Some Vermont consumer oppose health insurance rate hikes

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MONTPELIER >> Loren Mandell Wood of Burlington came into the world 11 days ago at an "out-of-pocket maximum" cost of as much as $5,100. On Wednesday, he did not appear prepared to pull that money out of his pocket.

And his mom, who testified at a state hearing on health insurance rates, said the family surely couldn't either.

"Our monthly premiums are $465 per person. That includes Loren, who's not yet contributing financially to our household," Bekah Mandell told the Green Mountain Care Board amid laughter in the room. "That means we pay a total of $1,395 a month in premiums alone. That's before we get to the copays and before we get to the deductibles. That's significantly more than our mortgage, and frankly it's significantly more than we can afford."

Mandell and six other people testified before the board against any rate increases for Blue Cross Blue Shield of Vermont for health plans it offers through Vermont Health Connect, the state insurance exchange set up under the federal Affordable Care Act.

The board is expected to decide by Aug. 13 on Blue Cross rate increase requests averaging 7.2 percent. Company officials agreed to drop to that level from an earlier request averaging 8.6 percent over the various coverage options it offers after actuaries working for the state board went through the company's numbers and found places to trim them, Blue Cross officials said.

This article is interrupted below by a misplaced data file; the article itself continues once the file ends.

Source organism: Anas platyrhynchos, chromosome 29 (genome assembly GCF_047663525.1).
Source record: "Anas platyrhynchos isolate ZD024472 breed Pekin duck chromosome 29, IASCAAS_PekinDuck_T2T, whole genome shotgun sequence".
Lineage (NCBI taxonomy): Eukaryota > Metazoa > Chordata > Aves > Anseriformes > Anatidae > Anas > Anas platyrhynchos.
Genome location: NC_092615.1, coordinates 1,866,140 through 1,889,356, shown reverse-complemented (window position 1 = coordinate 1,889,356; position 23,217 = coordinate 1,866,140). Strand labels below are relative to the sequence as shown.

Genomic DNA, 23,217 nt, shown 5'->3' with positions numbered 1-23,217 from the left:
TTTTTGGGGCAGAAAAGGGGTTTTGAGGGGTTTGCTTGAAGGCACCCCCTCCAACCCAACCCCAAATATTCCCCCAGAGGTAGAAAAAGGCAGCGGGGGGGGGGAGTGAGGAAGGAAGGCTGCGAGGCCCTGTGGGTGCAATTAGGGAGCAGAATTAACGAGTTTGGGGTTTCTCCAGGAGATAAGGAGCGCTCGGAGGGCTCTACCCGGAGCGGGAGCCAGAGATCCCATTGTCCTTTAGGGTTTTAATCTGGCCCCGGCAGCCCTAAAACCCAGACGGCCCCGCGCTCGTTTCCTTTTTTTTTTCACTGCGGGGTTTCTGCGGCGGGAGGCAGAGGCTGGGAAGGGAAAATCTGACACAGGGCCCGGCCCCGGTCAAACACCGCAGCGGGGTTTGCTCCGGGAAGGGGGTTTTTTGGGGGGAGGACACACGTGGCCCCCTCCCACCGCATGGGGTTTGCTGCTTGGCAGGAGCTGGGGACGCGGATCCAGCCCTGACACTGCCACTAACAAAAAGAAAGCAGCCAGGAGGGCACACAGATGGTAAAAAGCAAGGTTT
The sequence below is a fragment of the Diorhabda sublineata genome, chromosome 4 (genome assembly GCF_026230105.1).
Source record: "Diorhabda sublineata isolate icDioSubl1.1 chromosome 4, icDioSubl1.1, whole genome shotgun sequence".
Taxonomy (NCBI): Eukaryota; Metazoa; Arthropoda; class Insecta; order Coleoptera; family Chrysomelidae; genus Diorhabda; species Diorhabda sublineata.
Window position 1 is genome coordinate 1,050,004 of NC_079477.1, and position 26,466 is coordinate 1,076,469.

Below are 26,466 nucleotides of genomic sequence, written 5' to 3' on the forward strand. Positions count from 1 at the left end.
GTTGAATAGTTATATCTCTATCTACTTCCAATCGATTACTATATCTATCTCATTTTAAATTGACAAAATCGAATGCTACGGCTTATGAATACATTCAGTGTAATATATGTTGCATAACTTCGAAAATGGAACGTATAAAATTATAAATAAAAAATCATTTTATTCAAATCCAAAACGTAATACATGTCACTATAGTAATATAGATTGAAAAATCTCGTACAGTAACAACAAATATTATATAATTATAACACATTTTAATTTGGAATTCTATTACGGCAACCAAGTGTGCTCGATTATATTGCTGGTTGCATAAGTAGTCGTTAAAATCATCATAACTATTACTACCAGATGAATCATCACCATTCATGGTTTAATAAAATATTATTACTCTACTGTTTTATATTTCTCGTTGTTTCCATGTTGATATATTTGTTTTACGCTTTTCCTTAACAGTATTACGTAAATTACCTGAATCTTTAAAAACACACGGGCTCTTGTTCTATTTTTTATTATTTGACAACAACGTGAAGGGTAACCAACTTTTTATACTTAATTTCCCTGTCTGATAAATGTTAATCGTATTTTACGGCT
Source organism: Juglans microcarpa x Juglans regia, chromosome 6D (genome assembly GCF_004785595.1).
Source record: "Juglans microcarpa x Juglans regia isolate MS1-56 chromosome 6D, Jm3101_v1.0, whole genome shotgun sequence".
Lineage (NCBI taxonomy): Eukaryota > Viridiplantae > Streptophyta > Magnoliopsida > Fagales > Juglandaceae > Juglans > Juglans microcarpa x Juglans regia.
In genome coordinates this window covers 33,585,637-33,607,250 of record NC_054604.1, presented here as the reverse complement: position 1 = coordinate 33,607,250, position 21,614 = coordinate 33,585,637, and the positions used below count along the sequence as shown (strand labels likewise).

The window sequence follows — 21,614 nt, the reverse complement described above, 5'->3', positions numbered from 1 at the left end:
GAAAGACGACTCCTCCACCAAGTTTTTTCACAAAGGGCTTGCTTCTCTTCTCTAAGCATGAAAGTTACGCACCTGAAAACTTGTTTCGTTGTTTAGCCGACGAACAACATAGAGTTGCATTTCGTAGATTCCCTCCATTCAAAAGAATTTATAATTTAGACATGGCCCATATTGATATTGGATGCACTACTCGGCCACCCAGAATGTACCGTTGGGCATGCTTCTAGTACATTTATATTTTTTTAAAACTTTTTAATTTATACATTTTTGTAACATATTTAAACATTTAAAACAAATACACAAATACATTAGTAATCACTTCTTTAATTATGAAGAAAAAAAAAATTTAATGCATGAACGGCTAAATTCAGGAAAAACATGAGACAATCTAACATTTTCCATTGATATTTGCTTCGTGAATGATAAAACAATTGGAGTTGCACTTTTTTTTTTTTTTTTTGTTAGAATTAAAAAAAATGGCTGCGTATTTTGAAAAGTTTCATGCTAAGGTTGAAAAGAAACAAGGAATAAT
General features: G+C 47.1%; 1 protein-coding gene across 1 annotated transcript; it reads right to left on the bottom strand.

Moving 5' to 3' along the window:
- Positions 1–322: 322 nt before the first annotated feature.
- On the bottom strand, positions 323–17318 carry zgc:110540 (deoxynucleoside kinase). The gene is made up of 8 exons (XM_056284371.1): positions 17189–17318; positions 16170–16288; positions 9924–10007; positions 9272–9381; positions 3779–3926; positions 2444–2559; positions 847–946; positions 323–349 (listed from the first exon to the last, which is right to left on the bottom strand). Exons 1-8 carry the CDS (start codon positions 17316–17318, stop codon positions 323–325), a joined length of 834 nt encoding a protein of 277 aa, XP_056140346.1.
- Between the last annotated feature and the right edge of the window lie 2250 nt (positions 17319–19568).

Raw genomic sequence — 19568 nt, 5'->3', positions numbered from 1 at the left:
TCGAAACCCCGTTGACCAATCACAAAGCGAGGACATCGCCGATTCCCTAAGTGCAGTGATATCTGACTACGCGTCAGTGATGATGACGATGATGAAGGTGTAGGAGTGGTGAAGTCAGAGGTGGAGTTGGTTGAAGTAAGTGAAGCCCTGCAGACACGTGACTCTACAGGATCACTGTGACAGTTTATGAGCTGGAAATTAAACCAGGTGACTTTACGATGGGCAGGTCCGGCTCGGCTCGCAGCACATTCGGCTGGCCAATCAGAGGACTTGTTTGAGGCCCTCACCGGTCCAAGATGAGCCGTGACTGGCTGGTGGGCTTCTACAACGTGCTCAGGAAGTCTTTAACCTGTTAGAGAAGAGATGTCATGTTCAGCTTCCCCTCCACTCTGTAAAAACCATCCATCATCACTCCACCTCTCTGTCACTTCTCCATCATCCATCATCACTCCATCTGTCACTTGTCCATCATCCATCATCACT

Blue Cross has attributed its need to charge more in 2016 to increases in bills coming from doctors, hospitals and other providers, and reductions in federal support for the reinsurance that chips in to help pay for high-cost patients, said Cory Gustafson, the Blues' director of government and public relations.

During the hearing, Blue Cross officials defended their proposed higher rates and analysis by actuaries.

Donna Novak, founder of NovaRest Actuarial Consulting, testified for the state Office of the Health Care Advocate, which represents consumers, that Blue Cross could lower its rate increase to zero and still remain solvent, but quickly added, "I'm not recommending that."

She was then challenged by Blue Cross lawyer Jackie Hughes about the thoroughness of her analysis.

Another consumer who testified said he was struck by the exchange.

"In people's lives, they don't have that kind of solvency around health care," Dale Hackett said. "They don't have a savings account. Or they might have a savings account, and it'll be wiped out as soon as they get sick."

Blue Cross is expected to cover about 73,000 Vermonters through the Vermont Health Connect exchange next year. The one other private insurer operating through the exchange, MVP Health Care, covers about 6,000 people. It has asked for a 2.4 percent average rate increase.

Vermont's 14 hospitals are seeking budget increases averaging 3.6 percent this year.


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